Summer Squash Guide

03/30/2016 | Ken Lain, mountain gardener Pumpkins, Seeds, Sprouts, Uncategorized, Vegetable Gardening

What a diverse and versatile vegetable! From tender, green, white, and yellow Squash Summer Cocozellesummer
squash to even more varied colors of winter squash with thick rinds and stringy interiors, there is a squash for all occasions. Summer and winter squashes are closely related, and in some cases summer squash matures into winter squash. They have similar growing instructions and are afflicted by the same pests. They are, of course, different in growth and fruit. Most summer squash plants grow in a bush form rather than vining, and the fruits are harvested young when their outer skin is still soft, and seeds immature. They also have a shorter storage life than winter squash. Winter squash, including pumpkins, are usually vining. Winter Squash Summer Max's Goldsquash is harvested when seed are mature, and the outer skin is hard; they can be stored for 2 to 6 months, depending on type.
GENERAL SOWING is recommended 2 to 4 weeks after the May 8th, average last frost ,and when soil temperatures have risen to 70°-85°F.
How many do I plant? Summer Squash are possibly the most
Squash Summer Tatumaproductive plants in the summer garden. One plant generally produces enough fresh squash for 2 people to eat all summer. Summer squash can be cut into strips and used as a gluten-free, raw noodle substitute or pickled and canned. It may also aid in making friends with some neighbors by sharing the squashes bounty.
Best summer squash varieties here at Watters Garden Center.
Baby Round French heirloom, Ronde de Nice is known for its mellow, sweet flavor. Can also be matured to a winter squash, with the outside turning a light, burnt orange mottled with green and the inside developing a spaghetti squash texture and savory squash flavor. Compact bush, great for small gardens or containers. Light green mottled on ivory, rounded fruit. Best by 3″. 45 Days to Maturity.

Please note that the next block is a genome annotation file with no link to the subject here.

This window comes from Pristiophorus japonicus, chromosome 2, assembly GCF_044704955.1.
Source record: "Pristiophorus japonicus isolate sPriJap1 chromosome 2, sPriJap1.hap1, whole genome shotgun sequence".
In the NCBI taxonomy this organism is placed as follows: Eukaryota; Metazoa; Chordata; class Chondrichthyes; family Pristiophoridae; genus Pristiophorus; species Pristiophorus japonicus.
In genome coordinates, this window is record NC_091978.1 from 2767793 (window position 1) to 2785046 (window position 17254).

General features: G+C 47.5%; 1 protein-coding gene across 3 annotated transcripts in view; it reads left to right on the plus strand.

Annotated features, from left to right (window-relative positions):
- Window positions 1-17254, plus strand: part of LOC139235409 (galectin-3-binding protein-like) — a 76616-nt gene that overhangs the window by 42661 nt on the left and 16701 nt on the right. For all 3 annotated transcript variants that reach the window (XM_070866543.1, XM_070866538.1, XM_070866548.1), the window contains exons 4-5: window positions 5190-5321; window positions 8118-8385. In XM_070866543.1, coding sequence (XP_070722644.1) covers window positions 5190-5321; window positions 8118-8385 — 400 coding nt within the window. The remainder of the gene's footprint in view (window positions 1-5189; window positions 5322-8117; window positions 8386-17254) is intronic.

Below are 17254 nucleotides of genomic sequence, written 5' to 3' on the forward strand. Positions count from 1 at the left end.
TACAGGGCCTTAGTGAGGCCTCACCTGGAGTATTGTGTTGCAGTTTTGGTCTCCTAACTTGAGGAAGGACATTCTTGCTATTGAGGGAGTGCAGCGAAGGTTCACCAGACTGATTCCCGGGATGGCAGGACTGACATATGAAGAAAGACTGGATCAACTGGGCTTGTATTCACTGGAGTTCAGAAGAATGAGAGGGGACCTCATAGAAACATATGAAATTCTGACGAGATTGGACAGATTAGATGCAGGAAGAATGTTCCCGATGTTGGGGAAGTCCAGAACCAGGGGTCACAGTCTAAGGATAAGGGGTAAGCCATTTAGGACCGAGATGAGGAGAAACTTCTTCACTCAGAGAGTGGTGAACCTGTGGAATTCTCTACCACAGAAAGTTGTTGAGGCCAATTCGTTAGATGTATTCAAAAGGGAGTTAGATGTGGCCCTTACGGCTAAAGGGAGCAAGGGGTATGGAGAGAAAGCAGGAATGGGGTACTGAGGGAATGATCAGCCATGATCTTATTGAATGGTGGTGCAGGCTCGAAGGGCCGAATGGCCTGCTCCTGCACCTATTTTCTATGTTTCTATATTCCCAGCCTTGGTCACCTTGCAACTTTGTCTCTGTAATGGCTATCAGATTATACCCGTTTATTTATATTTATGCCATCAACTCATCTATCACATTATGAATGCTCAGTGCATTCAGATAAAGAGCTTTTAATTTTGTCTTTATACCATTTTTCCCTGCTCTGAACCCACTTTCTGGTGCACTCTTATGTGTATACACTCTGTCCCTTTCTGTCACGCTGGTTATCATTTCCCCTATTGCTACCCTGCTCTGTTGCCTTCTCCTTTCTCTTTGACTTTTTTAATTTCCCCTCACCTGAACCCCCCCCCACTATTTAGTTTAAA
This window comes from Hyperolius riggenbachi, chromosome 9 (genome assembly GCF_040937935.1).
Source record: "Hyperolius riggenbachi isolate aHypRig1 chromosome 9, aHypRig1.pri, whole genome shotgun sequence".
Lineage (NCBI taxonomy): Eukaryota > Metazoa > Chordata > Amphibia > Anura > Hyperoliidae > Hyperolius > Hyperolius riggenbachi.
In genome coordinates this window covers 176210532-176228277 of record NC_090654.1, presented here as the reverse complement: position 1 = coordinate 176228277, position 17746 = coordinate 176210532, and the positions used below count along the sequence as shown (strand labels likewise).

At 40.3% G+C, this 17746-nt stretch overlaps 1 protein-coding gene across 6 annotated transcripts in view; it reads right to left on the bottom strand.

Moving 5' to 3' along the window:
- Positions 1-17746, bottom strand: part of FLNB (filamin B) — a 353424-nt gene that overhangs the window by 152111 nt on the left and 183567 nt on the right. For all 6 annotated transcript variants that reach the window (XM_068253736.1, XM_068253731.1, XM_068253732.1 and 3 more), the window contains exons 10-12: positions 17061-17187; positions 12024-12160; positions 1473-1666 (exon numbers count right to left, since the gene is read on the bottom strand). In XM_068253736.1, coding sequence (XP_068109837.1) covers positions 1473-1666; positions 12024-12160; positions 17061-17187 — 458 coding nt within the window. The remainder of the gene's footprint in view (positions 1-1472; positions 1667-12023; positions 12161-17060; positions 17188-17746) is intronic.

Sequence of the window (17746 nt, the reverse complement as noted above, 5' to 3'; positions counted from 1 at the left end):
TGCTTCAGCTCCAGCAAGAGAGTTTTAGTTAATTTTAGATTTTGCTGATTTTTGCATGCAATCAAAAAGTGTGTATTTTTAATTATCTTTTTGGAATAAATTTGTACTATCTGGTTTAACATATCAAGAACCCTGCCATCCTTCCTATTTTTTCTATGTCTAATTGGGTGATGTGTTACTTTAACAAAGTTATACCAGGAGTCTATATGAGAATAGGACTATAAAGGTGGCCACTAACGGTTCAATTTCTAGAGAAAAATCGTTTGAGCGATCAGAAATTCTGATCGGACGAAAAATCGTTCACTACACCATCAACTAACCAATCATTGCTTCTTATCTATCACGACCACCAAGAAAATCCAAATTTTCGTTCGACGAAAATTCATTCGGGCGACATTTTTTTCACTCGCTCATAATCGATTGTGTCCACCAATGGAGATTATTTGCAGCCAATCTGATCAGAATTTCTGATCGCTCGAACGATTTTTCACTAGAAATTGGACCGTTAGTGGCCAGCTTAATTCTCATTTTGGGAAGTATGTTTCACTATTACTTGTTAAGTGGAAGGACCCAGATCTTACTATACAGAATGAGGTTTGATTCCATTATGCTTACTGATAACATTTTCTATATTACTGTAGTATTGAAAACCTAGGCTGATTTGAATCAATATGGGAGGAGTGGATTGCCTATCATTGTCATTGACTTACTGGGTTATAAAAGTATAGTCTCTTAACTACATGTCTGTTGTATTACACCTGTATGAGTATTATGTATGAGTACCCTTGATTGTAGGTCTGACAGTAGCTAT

Black Beauty This 1920’s heirloom won the All‐America Selections award in 1957. Classic, widely grown bush plant. Dark green skin means more lutein (antioxidant for eye health). Cylindrical fruit, best harvested by 8″. 55 Days to Maturity.
Cocozelle 19th Century Italian heirloom with a slightly nutty flavor. Compact bush, small size is excellent for small spaces or containers. Mottled light green on dark green with light green stripes, becoming slightly ridged. Cylindrical fruit, best harvested by 10″. 50 Days to Maturity
Cube of Butter Won our company taste test. Hybrid. Easy to harvest and find due to color, few spines, and the plants open growth, bush habit. Bright yellow, cylindrical fruit. Best harvested by 8″. 50 Days to Maturity.
Dirani Lebanese Hybrid, also called Koosa after a popular Mediterranean stuffed squash dish. Compact bush growth, with mottled light green and medium green, slightly ridged, cylindrical fruit. Best harvested by 7″. 50 Days to Maturity.
Early Prolific Straighneck Heirloom, 1938 All‐America Selections winner. A long‐time, early‐maturing garden standard that performs in small spaces or containers. Bush growth with bright yellow fruit, long and wider at the blossom end. Best harvested by 7″. 45 Days to Maturity.
Emeral Delight Lutein‐rich hybrid squash are easier to pick on plants with reduced spines and an open growth habit. Bush growth. Dark green, cylindrical fruit. Best harvested by 8″ long. 55 Days to Maturity.
Max’s Gold Straight, yellow squash is easy to find and allows for uniform chopping and cooking. Hybrid, bush growth. Bright yellow, cylindrical fruit. Best harvested by 8″ long. 55 Days to Maturity.
Scallop

(Patty Pan) Blend

Early White Bush’ and ‘Golden Scallop’ are Native American heirlooms and ‘Bennings Green Tint’ is a 1920’s heirloom combined in this blend for a colorful harvest. Bush growth. White, yellow, or light green, scalloped saucer shaped fruit. Best harvested by 3″. 55 Days to Maturity.
Sunstripe Nearly ornamental, vivid, shiny, striped squash on spineless plants make harvest much less of a “pain”. Bush growth. Cylindrical fruit, bright yellow with white‐ yellow striping. Best harvested by 8″ long. 50 Days to Maturity.
Tatuma Heirloom. Called Calabacita (little squash) in Mexico and sometimes spelled Tatume, this long time staple of the South is said by many to have better flavor and texture than other summer squashes. This heirloom is unique in that it is a vine, allowing for trellis growing, saving space, and if allowed to mature, it can be enjoyed as a winter squash. Dark green mottled over light green and rounded fruit. Best harvested by 3″. 50 Days to Maturity.

Leave a Reply

Your email address will not be published. Required fields are marked *

join the club